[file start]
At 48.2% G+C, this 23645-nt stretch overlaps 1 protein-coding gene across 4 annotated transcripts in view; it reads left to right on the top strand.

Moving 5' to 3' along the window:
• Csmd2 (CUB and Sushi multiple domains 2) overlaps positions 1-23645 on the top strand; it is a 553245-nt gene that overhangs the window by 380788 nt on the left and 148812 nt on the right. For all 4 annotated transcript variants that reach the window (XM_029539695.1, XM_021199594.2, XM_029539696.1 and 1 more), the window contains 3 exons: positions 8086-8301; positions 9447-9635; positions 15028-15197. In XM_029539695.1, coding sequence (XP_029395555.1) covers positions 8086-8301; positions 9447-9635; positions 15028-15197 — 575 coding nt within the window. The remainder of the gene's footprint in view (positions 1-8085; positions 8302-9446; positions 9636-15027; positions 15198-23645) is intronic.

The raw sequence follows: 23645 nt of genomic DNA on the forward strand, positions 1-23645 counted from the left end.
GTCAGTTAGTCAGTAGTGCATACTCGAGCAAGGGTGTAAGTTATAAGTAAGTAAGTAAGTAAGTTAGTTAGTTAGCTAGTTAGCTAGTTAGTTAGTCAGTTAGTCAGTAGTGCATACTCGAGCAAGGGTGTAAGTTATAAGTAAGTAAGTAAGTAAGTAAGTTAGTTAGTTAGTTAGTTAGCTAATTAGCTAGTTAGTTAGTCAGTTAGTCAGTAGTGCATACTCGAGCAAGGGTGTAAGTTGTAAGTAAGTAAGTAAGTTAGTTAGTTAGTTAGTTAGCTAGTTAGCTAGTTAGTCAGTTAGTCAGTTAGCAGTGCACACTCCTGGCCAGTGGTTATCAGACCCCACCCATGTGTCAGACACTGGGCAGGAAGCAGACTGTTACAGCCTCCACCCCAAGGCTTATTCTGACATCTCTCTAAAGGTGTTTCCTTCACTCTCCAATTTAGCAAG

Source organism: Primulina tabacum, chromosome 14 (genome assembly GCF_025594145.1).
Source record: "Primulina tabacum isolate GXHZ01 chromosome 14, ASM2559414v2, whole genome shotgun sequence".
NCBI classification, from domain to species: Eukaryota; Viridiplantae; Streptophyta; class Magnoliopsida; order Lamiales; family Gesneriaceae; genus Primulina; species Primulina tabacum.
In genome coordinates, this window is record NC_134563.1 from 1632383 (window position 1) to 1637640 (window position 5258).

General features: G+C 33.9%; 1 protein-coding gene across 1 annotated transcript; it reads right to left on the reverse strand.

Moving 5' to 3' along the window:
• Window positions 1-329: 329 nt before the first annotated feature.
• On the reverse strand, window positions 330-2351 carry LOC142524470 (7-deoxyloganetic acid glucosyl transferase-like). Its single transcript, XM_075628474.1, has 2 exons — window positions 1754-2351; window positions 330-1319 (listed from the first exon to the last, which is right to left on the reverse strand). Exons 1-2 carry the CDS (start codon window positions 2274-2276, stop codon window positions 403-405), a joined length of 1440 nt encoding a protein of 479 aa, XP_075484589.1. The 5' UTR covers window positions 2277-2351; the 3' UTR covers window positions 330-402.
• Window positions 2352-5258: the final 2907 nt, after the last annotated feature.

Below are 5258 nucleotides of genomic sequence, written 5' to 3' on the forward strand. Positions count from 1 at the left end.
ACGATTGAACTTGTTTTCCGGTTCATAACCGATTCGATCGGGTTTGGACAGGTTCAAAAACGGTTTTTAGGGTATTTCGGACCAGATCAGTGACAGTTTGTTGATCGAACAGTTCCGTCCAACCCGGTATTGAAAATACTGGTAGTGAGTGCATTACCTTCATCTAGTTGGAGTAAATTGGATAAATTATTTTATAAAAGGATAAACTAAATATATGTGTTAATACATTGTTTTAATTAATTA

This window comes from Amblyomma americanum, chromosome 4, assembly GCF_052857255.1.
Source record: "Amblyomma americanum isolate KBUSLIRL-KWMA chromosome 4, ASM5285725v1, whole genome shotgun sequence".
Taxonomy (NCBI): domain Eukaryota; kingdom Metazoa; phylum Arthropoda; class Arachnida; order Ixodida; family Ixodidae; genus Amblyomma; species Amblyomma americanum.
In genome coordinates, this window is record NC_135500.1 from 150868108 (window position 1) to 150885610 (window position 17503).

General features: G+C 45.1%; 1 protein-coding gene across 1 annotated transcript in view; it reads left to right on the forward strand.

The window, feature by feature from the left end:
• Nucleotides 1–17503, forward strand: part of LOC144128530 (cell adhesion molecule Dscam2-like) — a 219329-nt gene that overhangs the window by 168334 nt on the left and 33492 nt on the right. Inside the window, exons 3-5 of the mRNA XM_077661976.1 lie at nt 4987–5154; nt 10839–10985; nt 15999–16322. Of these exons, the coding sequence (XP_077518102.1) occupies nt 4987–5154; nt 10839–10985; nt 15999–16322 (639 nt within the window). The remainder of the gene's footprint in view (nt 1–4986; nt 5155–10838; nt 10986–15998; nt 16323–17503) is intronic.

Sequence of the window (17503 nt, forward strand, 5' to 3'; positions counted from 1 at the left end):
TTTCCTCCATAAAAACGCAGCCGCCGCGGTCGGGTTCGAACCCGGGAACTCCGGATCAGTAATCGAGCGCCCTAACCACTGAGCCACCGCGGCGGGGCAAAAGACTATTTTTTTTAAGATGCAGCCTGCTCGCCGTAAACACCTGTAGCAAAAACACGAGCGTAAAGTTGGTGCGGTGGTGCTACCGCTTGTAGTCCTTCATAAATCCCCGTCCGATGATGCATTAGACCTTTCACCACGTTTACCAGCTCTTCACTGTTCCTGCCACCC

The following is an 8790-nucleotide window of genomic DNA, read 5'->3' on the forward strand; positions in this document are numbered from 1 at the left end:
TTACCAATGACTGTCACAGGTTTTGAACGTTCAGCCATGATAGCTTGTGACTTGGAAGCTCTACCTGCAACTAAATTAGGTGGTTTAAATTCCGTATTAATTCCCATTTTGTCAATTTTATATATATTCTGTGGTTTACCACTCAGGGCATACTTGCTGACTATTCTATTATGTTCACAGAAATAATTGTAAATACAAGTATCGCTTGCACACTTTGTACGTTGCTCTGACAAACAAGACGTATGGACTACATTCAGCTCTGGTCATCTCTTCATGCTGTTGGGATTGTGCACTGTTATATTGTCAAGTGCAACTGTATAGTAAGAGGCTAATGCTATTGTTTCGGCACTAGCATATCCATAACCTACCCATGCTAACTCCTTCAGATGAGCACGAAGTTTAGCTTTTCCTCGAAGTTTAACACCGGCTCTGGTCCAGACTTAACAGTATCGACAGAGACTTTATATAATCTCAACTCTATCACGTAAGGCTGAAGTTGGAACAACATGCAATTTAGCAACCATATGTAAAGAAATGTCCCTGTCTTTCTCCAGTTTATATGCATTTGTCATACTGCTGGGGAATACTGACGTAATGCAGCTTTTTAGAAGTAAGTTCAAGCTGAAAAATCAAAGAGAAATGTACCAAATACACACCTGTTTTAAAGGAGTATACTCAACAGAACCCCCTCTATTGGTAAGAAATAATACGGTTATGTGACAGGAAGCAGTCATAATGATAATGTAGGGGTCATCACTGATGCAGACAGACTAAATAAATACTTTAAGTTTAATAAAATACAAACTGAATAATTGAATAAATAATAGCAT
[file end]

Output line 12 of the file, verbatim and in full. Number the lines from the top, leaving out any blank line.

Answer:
• Window positions 1-329: 329 nt before the first annotated feature.